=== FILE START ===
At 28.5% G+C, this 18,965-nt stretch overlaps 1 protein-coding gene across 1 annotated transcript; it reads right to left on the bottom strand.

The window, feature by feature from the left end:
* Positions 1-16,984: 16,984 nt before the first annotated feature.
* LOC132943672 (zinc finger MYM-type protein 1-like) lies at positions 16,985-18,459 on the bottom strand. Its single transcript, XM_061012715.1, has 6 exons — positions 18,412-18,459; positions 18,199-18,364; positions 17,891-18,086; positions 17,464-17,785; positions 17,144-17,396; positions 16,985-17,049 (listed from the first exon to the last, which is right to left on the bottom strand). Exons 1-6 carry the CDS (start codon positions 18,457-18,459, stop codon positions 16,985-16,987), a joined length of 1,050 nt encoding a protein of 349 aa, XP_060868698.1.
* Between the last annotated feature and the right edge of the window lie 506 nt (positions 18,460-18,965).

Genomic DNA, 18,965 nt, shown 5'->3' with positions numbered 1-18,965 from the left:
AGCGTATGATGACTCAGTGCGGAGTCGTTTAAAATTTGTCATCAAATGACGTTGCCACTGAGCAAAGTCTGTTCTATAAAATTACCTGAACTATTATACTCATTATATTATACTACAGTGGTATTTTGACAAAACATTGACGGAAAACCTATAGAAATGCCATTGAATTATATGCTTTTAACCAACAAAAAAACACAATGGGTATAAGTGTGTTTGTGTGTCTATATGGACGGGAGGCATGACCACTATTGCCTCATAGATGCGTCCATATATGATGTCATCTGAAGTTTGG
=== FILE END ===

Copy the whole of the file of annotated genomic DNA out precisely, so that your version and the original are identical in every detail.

At 28.5% G+C, this 18,965-nt stretch overlaps 1 protein-coding gene across 1 annotated transcript; it reads right to left on the bottom strand.

The window, feature by feature from the left end:
* Positions 1-16,984: 16,984 nt before the first annotated feature.
* LOC132943672 (zinc finger MYM-type protein 1-like) lies at positions 16,985-18,459 on the bottom strand. Its single transcript, XM_061012715.1, has 6 exons — positions 18,412-18,459; positions 18,199-18,364; positions 17,891-18,086; positions 17,464-17,785; positions 17,144-17,396; positions 16,985-17,049 (listed from the first exon to the last, which is right to left on the bottom strand). Exons 1-6 carry the CDS (start codon positions 18,457-18,459, stop codon positions 16,985-16,987), a joined length of 1,050 nt encoding a protein of 349 aa, XP_060868698.1.
* Between the last annotated feature and the right edge of the window lie 506 nt (positions 18,460-18,965).

Genomic DNA, 18,965 nt, shown 5'->3' with positions numbered 1-18,965 from the left:
AGCGTATGATGACTCAGTGCGGAGTCGTTTAAAATTTGTCATCAAATGACGTTGCCACTGAGCAAAGTCTGTTCTATAAAATTACCTGAACTATTATACTCATTATATTATACTACAGTGGTATTTTGACAAAACATTGACGGAAAACCTATAGAAATGCCATTGAATTATATGCTTTTAACCAACAAAAAAACACAATGGGTATAAGTGTGTTTGTGTGTCTATATGGACGGGAGGCATGACCACTATTGCCTCATAGATGCGTCCATATATGATGTCATCTGAAGTTTGG